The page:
The macho code of ball precludes coaches and athletes from saying the heat was decisive, but Seattle’s defense was out there for 75 plays to 40. We’re not stupid.
Before the discussion begins about the Denver Broncos’ attempted advance Sunday from the kiddy table to the adult table, let’s clear up a little canard lingering from the Seahawks loss in San Diego (civic motto: “Hell’s Exhaust Pipe”):
When football is played in 118-degree heat, it is the same for both teams.
No — unless both teams play a relatively equal number of offensive plays.
The basic football fact is that defensive players are always more active than their counterparts on offense. That’s because the offense knows where it’s going, the defense doesn’t. Defenders always expend more energy on misdirection and pursuits of ballowners who have already been retired to the earth.
So when coach Pete Carroll says, “The heat was a factor, but it wasn’t the deciding factor,” that may be considered the high road in sports diplomacy, but when it comes to human physiology, it is magnum piffle.
Carroll can’t be heard to complain about the heat, lest he labeled a whiner, and his players also attempt to shy from the facts, lest they be seen as cowards.
But considering the Seahawks defense had 75 plays and the Chargers defense 40, it is preposterous to suggest it wasn’t decisive. But to do so violates the macho creed of sports, the same testosterone by-laws that prevent baseball players from rubbing the spot where the ball struck them.
Bygawd, it worked on the playground (“didn’t hurt me!”), so it still must work for millionaire businessmen.
“Well, there’s nothing you can do about you so you don’t find me talking about it,” said Carroll Monday, sounding a little indignant. “What am I going to do? It’s hot on their side as well. There’s nothing that you can do but hydrate really well during the week, which we did. We were well ahead of that.
“We had a lot of guys that were given the fluids beforehand and at half time to deal with it. When you lose your juice, you have to replace it. I’m sure (the Chargers) had to do the same thing.”
Then, perhaps recognizing deep down that he sounded a trifle silly, he came off his fastball.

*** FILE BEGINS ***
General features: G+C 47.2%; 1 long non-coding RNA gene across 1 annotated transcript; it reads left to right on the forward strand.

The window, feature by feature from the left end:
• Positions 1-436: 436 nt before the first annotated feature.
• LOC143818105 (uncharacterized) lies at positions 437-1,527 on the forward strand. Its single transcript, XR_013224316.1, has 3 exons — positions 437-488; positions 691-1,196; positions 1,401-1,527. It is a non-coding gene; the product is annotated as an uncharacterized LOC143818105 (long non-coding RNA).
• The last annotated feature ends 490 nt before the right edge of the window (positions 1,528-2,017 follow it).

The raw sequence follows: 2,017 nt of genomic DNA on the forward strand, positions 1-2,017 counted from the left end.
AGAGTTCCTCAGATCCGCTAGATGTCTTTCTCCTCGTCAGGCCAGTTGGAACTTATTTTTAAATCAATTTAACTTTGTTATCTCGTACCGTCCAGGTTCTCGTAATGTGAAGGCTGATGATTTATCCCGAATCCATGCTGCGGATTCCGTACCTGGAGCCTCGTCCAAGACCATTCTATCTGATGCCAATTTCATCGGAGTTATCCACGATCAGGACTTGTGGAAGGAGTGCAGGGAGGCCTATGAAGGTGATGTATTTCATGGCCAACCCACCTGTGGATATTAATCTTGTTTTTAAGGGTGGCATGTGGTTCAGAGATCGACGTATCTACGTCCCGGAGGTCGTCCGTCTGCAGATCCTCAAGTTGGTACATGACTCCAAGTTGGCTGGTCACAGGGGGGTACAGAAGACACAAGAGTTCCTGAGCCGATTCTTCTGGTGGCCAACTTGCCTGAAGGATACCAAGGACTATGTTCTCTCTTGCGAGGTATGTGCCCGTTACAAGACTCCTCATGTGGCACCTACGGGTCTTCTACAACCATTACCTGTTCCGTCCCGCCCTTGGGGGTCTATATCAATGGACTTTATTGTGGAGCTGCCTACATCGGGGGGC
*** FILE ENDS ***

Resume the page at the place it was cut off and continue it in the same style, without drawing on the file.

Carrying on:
“It does have an effect somewhat, if you’re really fighting to hold onto your juice and your energy,” he said. “Then you can make some mistakes, and there was some of that. We saw some of that. There were some things that were a little bit uncharacteristic. That’s just the way the game is. We did the best we could.”
That’s a little better. I mean, I get that Carroll and any good coach tries to prevent outside influences from cluttering up the tasks at hand. But 118 degrees is 118 degrees, and it was three hours in dark clothing. I also get that heat-stricken Seahawks defenders might see three of Chargers TE Antonio Gates at any time, and in the second it takes to separate him from his two mirages, a touchdown may happen.
All coaches apparently are trained by some cosmic deity somewhere to describe all adverse game developments as excuses. They cannot declare them reasons.
OK, that’s fine. Let them stick to the code. The rest of us don’t have to buy it.
By all that is meteorologically, mathematically and athletically sacred, it is a huge disadvantage in 118-degree heat to play 35 more plays than the opponent.
I’d ask to have an “Amen!” but I will settle for a “duh.”
The Chargers sure as hell knew it, and made it plain they knew: They wore all white uniforms and designed a game plan that valued the four-yard gain as if it were the Ark of the Covenant.
It was brilliant, and the Seahawks not only had no answers, they played right into it with their own relatively quick scoring drives that gave even less rest to the defense.
“We scored kind of fast,” Carroll said. No kidding: The three TD drives were one minute, 52 seconds, 52 seconds and 2:58.
“We weren’t able to execute the plan that we had gone in with because we didn’t have enough chances,” Carroll said. “We scored so fast on (Percy Harvin’s 51-yard first quarter run) that we didn’t have enough chance to develop the plan.
“Although we did OK in that situation, the ball went back to them and they held on to the football again. We were challenged to adjust in this game, and we did, and it wasn’t enough.”
Seattle’s plans were so fouled that Marshawn Lynch carried only six times for 36 yards. Contrary to some speculation, the Seahawks did not forget they had Lynch.
“That was just the way this game turned out — that’s the last thing we want to have happen,” he said. “The way it worked . . . that’s just what occurred.”
Acknowledging that the heat helped beat them doesn’t diminish the point that Carroll was outcoached and his players outplayed and that the Chargers richly deserved to win the game. As Carroll pointed out, QB Philip Rivers “played near-perfect football.”
But it does suggest that the panicky apprehensions surrounding a belief that the Seahawks defense is somehow more vulnerable than a year ago is overdone. Think about it: If Earl Thomas, Kam Chancellor and Byron Maxwell are in the locker room getting IVs, that means they’re not in the game. So the defense’s play is, by definition, diminished.
We can let the coaches and players play their macho games. We know better.
Forecast Sunday: Sunny with a high of 82. Or 36 degrees colder than San Diego. Brrr.
Carroll said the Lynch’s departure to the locker room before the game ended, caught by TV cameras, was of no concern because he was troubled by back spasms: “His back tightened up, or something like that. He went off with the doctors. I wasn’t worried about that” . . . Assistant line coach Pat Ruel flew back to Seattle Monday after he experienced an irregular heartbeat after the game and was taken to a San Diego hospital for an overnight stay. “Everything went well this morning so he’s in good shape,” Carroll said.